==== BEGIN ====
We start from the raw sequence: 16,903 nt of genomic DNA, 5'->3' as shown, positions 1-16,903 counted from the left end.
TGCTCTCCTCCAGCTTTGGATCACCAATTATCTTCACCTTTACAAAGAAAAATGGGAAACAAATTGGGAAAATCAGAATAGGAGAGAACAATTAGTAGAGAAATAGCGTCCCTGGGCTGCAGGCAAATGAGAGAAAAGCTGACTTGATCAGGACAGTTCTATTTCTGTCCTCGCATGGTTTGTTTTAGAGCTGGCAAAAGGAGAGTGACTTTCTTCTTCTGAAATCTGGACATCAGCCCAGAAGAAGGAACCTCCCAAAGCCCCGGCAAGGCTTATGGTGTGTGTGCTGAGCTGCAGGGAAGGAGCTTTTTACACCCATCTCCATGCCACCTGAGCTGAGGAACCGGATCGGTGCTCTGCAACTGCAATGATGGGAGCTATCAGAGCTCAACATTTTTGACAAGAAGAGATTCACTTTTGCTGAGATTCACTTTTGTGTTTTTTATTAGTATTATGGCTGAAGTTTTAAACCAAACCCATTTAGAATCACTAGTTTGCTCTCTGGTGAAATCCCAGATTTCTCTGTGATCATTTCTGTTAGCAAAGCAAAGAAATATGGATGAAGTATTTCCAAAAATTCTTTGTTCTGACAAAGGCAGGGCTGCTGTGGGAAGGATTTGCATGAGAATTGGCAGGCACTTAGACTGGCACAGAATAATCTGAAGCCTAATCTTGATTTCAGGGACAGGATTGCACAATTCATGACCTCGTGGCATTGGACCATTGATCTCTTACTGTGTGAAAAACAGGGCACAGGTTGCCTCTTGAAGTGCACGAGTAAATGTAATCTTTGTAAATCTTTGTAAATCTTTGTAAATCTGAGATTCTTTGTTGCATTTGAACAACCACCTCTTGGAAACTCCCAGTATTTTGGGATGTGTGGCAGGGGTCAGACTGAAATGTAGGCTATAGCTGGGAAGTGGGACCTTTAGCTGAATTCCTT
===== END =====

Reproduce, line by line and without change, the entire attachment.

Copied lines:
We start from the raw sequence: 16,903 nt of genomic DNA, 5'->3' as shown, positions 1-16,903 counted from the left end.
TGCTCTCCTCCAGCTTTGGATCACCAATTATCTTCACCTTTACAAAGAAAAATGGGAAACAAATTGGGAAAATCAGAATAGGAGAGAACAATTAGTAGAGAAATAGCGTCCCTGGGCTGCAGGCAAATGAGAGAAAAGCTGACTTGATCAGGACAGTTCTATTTCTGTCCTCGCATGGTTTGTTTTAGAGCTGGCAAAAGGAGAGTGACTTTCTTCTTCTGAAATCTGGACATCAGCCCAGAAGAAGGAACCTCCCAAAGCCCCGGCAAGGCTTATGGTGTGTGTGCTGAGCTGCAGGGAAGGAGCTTTTTACACCCATCTCCATGCCACCTGAGCTGAGGAACCGGATCGGTGCTCTGCAACTGCAATGATGGGAGCTATCAGAGCTCAACATTTTTGACAAGAAGAGATTCACTTTTGCTGAGATTCACTTTTGTGTTTTTTATTAGTATTATGGCTGAAGTTTTAAACCAAACCCATTTAGAATCACTAGTTTGCTCTCTGGTGAAATCCCAGATTTCTCTGTGATCATTTCTGTTAGCAAAGCAAAGAAATATGGATGAAGTATTTCCAAAAATTCTTTGTTCTGACAAAGGCAGGGCTGCTGTGGGAAGGATTTGCATGAGAATTGGCAGGCACTTAGACTGGCACAGAATAATCTGAAGCCTAATCTTGATTTCAGGGACAGGATTGCACAATTCATGACCTCGTGGCATTGGACCATTGATCTCTTACTGTGTGAAAAACAGGGCACAGGTTGCCTCTTGAAGTGCACGAGTAAATGTAATCTTTGTAAATCTTTGTAAATCTTTGTAAATCTGAGATTCTTTGTTGCATTTGAACAACCACCTCTTGGAAACTCCCAGTATTTTGGGATGTGTGGCAGGGGTCAGACTGAAATGTAGGCTATAGCTGGGAAGTGGGACCTTTAGCTGAATTCCTT